13. Plan Your Big Hikes in Advance
That being said, you should plan out any big hikes in advance. For example, if you want to trek the Inca Trail you’re going to need to book it months in advance if you want to ensure you have a spot.
Moreover, doing the “W” circuit in Torres del Paine, or even a shorter version of it, requires some beforehand planning. Will you camp, stay in a refugio, or book a nearby hotel? Are the refugios open when you’re going? If it’s high season, they may even be booked up. Where will you store your pack? Will you trek with it? I’d also recommend checking the weather, as this windy park can be difficult to trek when stormy.
Tip: Because rain can happen at any time, I highly recommend bringing a waterproof backpack (like these from REI!).
14. Bring A Sense Of Adventure
No matter what thrills you, you’ll find it in South America. Surfing Rio de Janeiro‘s beautiful beaches, hiking glaciers or ancient ruins, hang gliding over picturesque Patagonia, trekking the Andes or Amazon and scuba diving the clear waters of Paraty — these are just a few of your options. Simply backpacking South America is an adventure in itself, as you never know whom you’ll meet, what cultural discoveries you’ll make or where you’ll end up the next day.
I felt particularly lazy one night when I was in Paraty, Brazil. Nevertheless, I went to the beach bar across the street from my hostel for a Caipirinha just to feel social. I ended up hanging out with locals all night, learning how to forró dance and going to the town’s signature nightclub, Paraty 33. It ended up being one of my most memorable nights of the trip.
For the full story, check out Breaking Language Barriers: A Date Without Words In Paraty, Brazil.Make sure you open yourself up to adventure when you travel. You may surprise yourself! Click To Tweet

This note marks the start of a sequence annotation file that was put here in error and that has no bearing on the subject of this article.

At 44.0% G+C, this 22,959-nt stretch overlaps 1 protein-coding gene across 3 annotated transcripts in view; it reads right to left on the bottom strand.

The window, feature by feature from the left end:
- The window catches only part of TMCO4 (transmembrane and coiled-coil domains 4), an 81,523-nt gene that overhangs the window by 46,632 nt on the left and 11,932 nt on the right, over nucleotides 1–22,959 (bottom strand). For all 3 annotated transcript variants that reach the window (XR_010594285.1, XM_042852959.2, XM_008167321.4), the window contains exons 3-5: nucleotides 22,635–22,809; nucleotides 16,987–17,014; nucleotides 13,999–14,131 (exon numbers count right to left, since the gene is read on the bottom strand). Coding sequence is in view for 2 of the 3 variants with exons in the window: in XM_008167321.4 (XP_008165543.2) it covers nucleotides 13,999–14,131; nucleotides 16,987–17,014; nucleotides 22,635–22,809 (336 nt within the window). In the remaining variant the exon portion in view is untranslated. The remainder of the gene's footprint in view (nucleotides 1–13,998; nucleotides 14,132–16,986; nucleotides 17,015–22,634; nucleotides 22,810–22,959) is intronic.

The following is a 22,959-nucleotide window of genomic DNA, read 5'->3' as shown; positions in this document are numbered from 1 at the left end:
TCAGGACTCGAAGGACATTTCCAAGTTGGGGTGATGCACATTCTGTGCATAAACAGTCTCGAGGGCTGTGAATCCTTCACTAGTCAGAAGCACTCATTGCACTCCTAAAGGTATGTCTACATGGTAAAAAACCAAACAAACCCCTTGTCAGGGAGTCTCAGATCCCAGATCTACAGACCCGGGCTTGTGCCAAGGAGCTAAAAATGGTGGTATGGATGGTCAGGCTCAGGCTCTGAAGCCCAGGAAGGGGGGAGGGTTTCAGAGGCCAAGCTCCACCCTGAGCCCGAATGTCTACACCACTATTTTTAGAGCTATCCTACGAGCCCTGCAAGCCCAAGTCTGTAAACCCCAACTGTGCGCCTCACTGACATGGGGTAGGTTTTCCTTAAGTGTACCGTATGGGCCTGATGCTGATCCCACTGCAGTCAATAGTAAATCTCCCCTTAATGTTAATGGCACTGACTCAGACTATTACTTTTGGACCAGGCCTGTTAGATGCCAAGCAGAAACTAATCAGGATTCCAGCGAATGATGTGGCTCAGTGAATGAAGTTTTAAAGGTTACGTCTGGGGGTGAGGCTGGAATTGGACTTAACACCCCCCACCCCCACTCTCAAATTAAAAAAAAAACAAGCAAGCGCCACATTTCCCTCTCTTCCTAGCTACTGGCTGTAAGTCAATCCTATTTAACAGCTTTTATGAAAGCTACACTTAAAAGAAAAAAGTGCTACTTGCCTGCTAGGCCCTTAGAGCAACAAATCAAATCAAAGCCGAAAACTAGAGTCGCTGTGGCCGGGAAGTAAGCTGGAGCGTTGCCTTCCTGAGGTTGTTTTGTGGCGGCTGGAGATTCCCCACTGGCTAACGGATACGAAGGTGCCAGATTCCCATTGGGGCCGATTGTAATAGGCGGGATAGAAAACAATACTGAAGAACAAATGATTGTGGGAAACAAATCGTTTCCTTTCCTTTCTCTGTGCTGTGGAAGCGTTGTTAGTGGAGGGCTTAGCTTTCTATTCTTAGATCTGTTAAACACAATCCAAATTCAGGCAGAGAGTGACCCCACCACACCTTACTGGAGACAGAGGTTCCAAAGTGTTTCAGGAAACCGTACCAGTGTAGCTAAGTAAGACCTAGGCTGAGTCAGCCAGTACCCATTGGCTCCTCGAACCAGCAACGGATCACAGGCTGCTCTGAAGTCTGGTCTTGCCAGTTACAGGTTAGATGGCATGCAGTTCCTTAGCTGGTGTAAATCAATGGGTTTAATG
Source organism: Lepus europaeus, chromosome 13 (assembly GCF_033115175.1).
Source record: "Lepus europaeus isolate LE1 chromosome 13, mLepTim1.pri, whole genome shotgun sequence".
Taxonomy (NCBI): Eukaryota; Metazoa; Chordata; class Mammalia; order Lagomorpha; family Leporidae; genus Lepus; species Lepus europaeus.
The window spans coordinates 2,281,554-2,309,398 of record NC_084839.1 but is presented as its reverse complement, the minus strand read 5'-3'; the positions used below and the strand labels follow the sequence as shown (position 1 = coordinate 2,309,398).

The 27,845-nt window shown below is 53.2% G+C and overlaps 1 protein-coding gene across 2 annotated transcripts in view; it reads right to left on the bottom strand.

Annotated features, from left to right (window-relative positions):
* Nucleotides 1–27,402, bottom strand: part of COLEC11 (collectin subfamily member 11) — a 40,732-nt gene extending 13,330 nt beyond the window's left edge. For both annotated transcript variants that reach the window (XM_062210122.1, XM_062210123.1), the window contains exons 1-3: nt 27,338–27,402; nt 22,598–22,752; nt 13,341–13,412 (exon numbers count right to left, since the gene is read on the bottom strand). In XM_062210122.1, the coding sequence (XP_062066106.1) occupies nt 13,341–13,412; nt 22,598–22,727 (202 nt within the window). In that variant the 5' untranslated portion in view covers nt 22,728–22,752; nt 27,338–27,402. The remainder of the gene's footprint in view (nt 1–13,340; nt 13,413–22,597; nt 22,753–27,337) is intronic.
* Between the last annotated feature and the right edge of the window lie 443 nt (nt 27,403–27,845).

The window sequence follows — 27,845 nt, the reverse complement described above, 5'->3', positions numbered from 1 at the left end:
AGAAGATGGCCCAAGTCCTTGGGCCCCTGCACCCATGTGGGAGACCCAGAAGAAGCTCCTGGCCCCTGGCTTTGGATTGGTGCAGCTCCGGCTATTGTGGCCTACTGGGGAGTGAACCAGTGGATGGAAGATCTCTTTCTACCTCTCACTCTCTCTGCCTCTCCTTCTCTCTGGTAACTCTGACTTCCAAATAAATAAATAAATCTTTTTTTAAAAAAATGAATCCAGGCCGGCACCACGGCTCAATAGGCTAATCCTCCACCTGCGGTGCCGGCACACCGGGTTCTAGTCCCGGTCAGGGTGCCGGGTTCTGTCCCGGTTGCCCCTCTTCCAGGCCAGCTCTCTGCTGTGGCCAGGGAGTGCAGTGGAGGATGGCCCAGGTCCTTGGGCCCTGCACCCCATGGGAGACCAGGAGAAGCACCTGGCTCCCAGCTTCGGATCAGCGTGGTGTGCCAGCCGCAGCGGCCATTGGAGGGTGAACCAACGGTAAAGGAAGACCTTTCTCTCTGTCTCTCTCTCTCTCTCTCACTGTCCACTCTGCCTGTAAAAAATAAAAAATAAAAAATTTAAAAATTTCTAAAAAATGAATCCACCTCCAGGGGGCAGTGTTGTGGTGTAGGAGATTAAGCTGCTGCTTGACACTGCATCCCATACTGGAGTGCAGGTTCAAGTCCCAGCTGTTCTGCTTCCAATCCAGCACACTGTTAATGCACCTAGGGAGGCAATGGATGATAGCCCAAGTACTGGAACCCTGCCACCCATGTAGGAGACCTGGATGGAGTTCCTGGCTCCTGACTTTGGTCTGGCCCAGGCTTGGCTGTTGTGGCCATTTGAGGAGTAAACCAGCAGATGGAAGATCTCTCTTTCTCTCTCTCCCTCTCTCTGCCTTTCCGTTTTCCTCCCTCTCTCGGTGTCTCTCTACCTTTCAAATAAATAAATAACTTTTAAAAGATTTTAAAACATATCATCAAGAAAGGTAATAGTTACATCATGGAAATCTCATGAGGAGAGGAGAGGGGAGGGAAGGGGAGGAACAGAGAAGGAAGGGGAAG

15. Know Where You Need to Take Extra Precautions
I don’t care if you’re in your hometown, you should always be alert. Bad things happen everywhere, not just when you’re traveling. That being said, there are certain cities — and areas within cities – that you need to be extra vigilant in.
When arriving at a hostel, I always make sure to ask the staff to circle the areas on my map that are more dangerous. For example, when in Buenos Aires, the hostel staff told me to be very careful when walking around in the southeast part of the city near La Boca. Not listening, a friend of mine not only went and walked around the area alone, but also made it obvious he was carrying a camera and stored it in his backpack — where it was completely out of his sight. It wasn’t surprising to me that by the time he returned to the hostel, his camera had been stolen.
On a bus ride in Bolivia, where you should always be on high alert, one traveler fell asleep with her DSLR camera sitting in her lap. Luckily her boyfriend was awake, because one local actually reached over to snatch it off her lap. He was able to stop the theft from occurring, but the situation could have been avoided if the girl would have been more cautious.
Keep in mind, these are examples of petty theft. You also want to keep yourself safe from physical danger. For more on this, check out 17 Safety Tips For Solo Travelers.
This article was adapted from a piece originally published on Gadling.